Thanks to: Matt’s blog and The Perils and Triumphs of Being a Geek blog, from which I gained many information that are part of this guide.

Image courtesy of mark | marksei

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#### mark

The IT guy with a slight look of boredom in his eyes. Freelancer. Current interests: Kubernetes, Tensorflow, shiny new things.

### 12 Responses

1. Jason Annin says:

Thank you for this write up. I am migrating my lab from ESXi to Proxmox but I still want to be able to run a vSphere environment for a couple of things. This is perfect. This also solved a problem I have had where a certain VM REQUIRES a floppy drive which can’t be added via Proxmx but is supported by kvm. Finding the args: directive allowed me to attach a floppy via the native kvm arguments. I hadn’t found it documented anywhere else.

I was able to Storage vMotion my VMs to an NFS export on the Proxmox server and attach my vmdk files to my VMs. This worked for all of my VMs except for vCenter. My vCenter appliance has 10 drives. I can start my VM with virtio scisi adapter but vCenter appliance doesn’t seem to have the correct drivers. If I use a default scsi adapter then it errors out on having more than 8 devices. Can you share some pointers on how I might be able to get vCenter running?

• mark says:

Hello Jason, I’m glad that you’ve found my post useful : ) Unfortunately, I haven’t tested vCenter installation with your configuration (+8 drives), therefore I don’t have any direct answer. I think that you will probably have no luck with VirtIO drivers. What I suggest you to do is to condensate three or more drives into one drive, that would by far be the easiest path. Let me know if you encounter other errors : )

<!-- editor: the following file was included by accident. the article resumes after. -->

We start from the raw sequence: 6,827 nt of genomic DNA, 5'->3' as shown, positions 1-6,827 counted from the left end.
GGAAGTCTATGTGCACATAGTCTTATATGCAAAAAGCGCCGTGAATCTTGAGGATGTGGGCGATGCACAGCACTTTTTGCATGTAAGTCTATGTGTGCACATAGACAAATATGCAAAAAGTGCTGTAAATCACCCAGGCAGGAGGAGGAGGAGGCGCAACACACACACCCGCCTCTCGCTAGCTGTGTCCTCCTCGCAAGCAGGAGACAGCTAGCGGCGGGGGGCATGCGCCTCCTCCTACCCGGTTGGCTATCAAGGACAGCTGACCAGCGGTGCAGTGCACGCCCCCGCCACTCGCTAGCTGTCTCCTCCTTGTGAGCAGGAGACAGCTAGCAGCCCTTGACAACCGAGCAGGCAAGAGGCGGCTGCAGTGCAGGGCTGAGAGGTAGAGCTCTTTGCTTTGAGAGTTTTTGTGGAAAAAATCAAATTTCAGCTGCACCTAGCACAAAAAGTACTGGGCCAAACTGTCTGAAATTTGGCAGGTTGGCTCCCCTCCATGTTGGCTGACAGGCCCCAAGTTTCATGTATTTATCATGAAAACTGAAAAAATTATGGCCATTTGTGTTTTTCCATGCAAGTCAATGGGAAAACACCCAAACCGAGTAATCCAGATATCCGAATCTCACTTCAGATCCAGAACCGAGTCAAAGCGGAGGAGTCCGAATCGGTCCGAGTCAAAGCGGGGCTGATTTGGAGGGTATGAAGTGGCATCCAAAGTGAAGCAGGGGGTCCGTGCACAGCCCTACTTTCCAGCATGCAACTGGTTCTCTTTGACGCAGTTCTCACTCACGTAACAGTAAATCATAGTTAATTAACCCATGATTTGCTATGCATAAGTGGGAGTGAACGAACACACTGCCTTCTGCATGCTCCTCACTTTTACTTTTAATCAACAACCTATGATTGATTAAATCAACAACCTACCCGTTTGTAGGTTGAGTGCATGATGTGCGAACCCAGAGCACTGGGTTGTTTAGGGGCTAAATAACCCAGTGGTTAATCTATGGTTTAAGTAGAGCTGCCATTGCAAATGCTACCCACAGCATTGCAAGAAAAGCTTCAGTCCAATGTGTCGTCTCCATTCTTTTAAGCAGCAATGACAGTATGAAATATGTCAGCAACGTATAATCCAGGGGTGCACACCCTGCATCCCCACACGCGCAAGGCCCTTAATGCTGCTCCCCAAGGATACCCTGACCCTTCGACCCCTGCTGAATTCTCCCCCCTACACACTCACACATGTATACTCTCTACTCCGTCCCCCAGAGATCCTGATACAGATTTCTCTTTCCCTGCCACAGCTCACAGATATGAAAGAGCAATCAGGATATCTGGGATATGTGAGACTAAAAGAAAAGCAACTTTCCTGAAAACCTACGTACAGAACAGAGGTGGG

2. Mario Giammarco says:

Hi! Before finding your web site I was trying to install esxi on proxmox without luck because it did not found any drive. Now after following your suggestions… it is the same… can you help me? Thanks

• mark says:

Hello Mario,
disk problems are usually associated with drivers/ESXi version, can you tell me what version of ESXi you are using? And also, as a quick tip, try changing the virtual bus interface from Proxmox (when you create a disk there is a Bus directive) and try setting it to SCSI or SATA (VirtIO usually creates some problems).
If it doesn’t work and you need further help, don’t hesitate to contact me : )

3. ardi says:

Hai..
iam star following your article but i have some error messages.

TASK ERROR: KVM virtualisation configured, but not available. Either disable in VM configuration or enable in BIOS.

can you help. thanks

• mark says:

Hello ardi, where are you getting this error from? I suspect this is due to the fact that you don’t have KVM enabled in your BIOS/UEFI on the host machine.

• ardi says:

Hai mark, thanks for replaying my question..
i already sucsess install Vsphere, after reboot my proxmox..

Thanks Anyway..

4. Zubin Parihar says:

Thanks for this. I just setup Proxmox recently, and really enjoying it. Can you share how you installed vCenter on it?

Cheers!

• mark says:

Hello Zubin, I am sorry but I don’t have access to this setup anymore and can’t currently reproduce one. I can tell you that installing vCenter was the same as installing a VCA on a baremetal cluster, except for the fact that you aren’t.

• eKyNoX says:

Hello Zubin, I had no problems at all to install a VCenter on Proxmox, because as of today, we need a Windows Server (simply a KVM machine) with Vcenter installed on it. Hope that helps.

5. eKyNoX says:

Hello everyones,

My ESXI’s installed properly on PVE but I’m currently having network problems.
I’ve got a IP subnet that I’m using for all my VMs and the gateway IP is placed on a different subnet.
The problem is I can’t ping my gateway IP from the ESXI machines. I’m using this gateway for all my VMs and never encountered any problems with it. So this is weird… Any ideas?

1. 24 July 2016